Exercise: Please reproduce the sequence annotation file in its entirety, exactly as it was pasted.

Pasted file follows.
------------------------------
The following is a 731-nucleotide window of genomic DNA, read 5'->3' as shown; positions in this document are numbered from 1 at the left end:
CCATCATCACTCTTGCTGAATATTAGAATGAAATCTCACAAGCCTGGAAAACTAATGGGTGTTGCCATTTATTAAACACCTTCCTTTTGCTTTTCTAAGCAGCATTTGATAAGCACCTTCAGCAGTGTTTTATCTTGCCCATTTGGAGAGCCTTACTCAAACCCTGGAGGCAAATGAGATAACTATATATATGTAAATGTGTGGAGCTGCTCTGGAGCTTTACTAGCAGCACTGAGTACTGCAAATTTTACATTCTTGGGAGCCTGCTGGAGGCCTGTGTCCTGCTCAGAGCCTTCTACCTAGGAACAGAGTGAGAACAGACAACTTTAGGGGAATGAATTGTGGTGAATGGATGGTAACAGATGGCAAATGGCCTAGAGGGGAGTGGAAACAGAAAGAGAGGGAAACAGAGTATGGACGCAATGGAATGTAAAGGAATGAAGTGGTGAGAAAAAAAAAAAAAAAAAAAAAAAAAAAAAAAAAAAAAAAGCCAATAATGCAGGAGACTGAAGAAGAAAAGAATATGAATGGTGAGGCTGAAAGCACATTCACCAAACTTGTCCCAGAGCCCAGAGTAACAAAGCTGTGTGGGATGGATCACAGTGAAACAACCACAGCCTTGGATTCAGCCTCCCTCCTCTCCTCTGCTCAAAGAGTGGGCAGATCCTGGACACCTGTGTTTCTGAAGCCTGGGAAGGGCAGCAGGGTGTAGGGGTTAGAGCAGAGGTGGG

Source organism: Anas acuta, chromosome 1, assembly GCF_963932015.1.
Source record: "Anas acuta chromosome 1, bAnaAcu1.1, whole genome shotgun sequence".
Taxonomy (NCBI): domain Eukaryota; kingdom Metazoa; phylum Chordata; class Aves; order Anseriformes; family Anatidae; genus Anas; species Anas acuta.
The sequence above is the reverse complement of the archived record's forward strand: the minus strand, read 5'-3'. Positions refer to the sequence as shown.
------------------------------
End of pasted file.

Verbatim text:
The following is a 731-nucleotide window of genomic DNA, read 5'->3' as shown; positions in this document are numbered from 1 at the left end:
CCATCATCACTCTTGCTGAATATTAGAATGAAATCTCACAAGCCTGGAAAACTAATGGGTGTTGCCATTTATTAAACACCTTCCTTTTGCTTTTCTAAGCAGCATTTGATAAGCACCTTCAGCAGTGTTTTATCTTGCCCATTTGGAGAGCCTTACTCAAACCCTGGAGGCAAATGAGATAACTATATATATGTAAATGTGTGGAGCTGCTCTGGAGCTTTACTAGCAGCACTGAGTACTGCAAATTTTACATTCTTGGGAGCCTGCTGGAGGCCTGTGTCCTGCTCAGAGCCTTCTACCTAGGAACAGAGTGAGAACAGACAACTTTAGGGGAATGAATTGTGGTGAATGGATGGTAACAGATGGCAAATGGCCTAGAGGGGAGTGGAAACAGAAAGAGAGGGAAACAGAGTATGGACGCAATGGAATGTAAAGGAATGAAGTGGTGAGAAAAAAAAAAAAAAAAAAAAAAAAAAAAAAAAAAAAAAAGCCAATAATGCAGGAGACTGAAGAAGAAAAGAATATGAATGGTGAGGCTGAAAGCACATTCACCAAACTTGTCCCAGAGCCCAGAGTAACAAAGCTGTGTGGGATGGATCACAGTGAAACAACCACAGCCTTGGATTCAGCCTCCCTCCTCTCCTCTGCTCAAAGAGTGGGCAGATCCTGGACACCTGTGTTTCTGAAGCCTGGGAAGGGCAGCAGGGTGTAGGGGTTAGAGCAGAGGTGGG

Source organism: Anas acuta, chromosome 1, assembly GCF_963932015.1.
Source record: "Anas acuta chromosome 1, bAnaAcu1.1, whole genome shotgun sequence".
Taxonomy (NCBI): domain Eukaryota; kingdom Metazoa; phylum Chordata; class Aves; order Anseriformes; family Anatidae; genus Anas; species Anas acuta.
The sequence above is the reverse complement of the archived record's forward strand: the minus strand, read 5'-3'. Positions refer to the sequence as shown.